It is generally held that Catholic Social Teaching begins with Pope Leo XIII’s masterly encyclical, Rerum Novarum (1891). That, as I’ve tried to show, is a dreadful mistake. Pope Leo considered it his duty to apply to current concerns the constant teaching of the Church and of the word of God. Like Thomas Aquinas, the study of whose works he promoted vigorously, he would have considered “originality” a vice, not a virtue.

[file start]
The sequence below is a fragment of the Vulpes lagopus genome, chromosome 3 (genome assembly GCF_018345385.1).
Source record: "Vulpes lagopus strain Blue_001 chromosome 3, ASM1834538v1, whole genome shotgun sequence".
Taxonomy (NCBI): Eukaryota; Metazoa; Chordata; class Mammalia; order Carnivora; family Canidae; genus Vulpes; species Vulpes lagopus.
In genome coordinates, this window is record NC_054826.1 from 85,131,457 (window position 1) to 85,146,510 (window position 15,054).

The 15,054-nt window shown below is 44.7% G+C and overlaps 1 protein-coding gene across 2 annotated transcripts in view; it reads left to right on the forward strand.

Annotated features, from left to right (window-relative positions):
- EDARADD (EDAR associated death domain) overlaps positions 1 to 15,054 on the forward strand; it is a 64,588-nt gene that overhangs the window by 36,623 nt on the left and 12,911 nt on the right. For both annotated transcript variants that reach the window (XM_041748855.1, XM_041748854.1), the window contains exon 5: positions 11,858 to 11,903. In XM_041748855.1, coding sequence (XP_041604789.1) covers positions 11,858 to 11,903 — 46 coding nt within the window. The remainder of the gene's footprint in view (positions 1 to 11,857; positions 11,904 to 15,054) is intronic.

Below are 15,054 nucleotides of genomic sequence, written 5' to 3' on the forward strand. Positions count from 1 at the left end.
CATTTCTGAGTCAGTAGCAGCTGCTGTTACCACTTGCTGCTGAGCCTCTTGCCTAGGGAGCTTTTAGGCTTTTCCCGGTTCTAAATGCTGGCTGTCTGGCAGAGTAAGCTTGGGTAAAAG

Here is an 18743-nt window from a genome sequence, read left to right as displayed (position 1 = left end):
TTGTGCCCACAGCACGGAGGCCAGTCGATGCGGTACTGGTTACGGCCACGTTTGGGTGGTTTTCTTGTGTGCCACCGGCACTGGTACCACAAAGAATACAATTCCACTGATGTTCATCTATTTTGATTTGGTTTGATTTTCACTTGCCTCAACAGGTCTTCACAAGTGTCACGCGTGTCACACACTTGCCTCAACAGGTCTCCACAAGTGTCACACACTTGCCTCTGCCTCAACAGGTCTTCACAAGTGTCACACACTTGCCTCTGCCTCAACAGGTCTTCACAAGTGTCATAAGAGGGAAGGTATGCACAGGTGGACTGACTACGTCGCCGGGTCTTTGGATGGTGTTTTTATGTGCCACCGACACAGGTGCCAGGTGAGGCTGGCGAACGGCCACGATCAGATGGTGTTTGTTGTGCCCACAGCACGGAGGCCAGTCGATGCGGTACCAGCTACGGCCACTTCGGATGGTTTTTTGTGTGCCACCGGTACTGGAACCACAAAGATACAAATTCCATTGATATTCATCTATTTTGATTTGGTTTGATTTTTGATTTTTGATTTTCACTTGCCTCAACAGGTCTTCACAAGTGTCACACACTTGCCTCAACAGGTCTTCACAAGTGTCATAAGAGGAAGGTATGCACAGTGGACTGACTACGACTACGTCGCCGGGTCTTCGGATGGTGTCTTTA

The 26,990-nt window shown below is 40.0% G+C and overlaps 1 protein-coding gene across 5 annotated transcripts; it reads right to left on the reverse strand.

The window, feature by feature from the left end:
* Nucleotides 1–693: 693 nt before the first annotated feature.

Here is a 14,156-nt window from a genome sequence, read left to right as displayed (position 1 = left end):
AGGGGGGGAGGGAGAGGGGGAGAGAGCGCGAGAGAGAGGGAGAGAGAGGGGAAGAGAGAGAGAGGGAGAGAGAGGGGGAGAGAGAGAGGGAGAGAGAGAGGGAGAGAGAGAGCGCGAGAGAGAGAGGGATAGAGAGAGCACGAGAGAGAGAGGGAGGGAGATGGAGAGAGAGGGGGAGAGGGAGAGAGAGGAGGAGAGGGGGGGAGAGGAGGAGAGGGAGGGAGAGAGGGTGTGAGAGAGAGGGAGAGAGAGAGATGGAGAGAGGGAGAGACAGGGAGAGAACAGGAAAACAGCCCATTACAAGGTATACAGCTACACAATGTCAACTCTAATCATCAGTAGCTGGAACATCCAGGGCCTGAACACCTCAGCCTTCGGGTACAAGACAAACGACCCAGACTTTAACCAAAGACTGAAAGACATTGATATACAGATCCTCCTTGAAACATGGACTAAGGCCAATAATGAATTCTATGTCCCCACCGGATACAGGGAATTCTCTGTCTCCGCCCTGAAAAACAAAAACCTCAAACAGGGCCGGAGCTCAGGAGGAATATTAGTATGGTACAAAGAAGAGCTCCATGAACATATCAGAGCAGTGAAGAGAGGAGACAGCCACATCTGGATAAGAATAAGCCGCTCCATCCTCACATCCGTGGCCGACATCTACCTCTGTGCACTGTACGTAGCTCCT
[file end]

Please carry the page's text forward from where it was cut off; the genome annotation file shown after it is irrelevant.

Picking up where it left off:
Perhaps we are misled by the title, Rerum Novarum. In our anti-society of rapacious consumption of the “new” and “improved,” and the unease instilled in us by mass marketers and politicians who cry that if we do not act now we will be lost—“Awake, arise, or be forever fall’n!” cries the Prince of Politicians to his fellow devils in Milton’s hell—we are apt to credit Pope Leo with seeing the light of novelty. No such thing. The ancient Romans held the political innovator to be a plague. Res nova means revolution, and the “spirit of revolutionary change,” rerum novarum spiritus, writes Leo, has been disturbing the nations of the world.